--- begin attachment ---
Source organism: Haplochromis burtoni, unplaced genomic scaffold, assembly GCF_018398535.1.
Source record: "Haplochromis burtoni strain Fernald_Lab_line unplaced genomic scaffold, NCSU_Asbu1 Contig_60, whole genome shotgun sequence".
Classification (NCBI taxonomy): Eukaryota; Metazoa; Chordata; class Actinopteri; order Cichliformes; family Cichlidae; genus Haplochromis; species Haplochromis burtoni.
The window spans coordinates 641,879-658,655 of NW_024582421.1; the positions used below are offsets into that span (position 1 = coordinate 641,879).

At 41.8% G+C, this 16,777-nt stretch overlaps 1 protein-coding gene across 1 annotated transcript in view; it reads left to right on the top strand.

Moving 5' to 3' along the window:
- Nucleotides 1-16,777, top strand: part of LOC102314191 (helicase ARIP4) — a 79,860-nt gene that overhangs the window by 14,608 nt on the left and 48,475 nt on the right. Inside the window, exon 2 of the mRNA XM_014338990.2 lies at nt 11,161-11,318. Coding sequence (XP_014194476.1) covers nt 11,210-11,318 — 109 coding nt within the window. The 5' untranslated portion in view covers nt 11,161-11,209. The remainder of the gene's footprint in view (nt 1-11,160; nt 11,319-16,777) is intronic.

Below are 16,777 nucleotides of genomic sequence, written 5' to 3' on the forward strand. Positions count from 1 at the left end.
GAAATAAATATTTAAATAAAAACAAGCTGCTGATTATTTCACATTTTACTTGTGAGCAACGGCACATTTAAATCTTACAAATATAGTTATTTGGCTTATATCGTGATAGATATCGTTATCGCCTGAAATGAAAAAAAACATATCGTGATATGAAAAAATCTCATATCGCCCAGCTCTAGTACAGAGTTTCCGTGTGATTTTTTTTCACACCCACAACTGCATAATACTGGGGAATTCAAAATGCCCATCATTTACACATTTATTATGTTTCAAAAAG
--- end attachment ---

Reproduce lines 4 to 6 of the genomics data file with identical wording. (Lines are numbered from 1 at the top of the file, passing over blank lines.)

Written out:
The window spans coordinates 641,879-658,655 of NW_024582421.1; the positions used below are offsets into that span (position 1 = coordinate 641,879).

At 41.8% G+C, this 16,777-nt stretch overlaps 1 protein-coding gene across 1 annotated transcript in view; it reads left to right on the top strand.

Moving 5' to 3' along the window: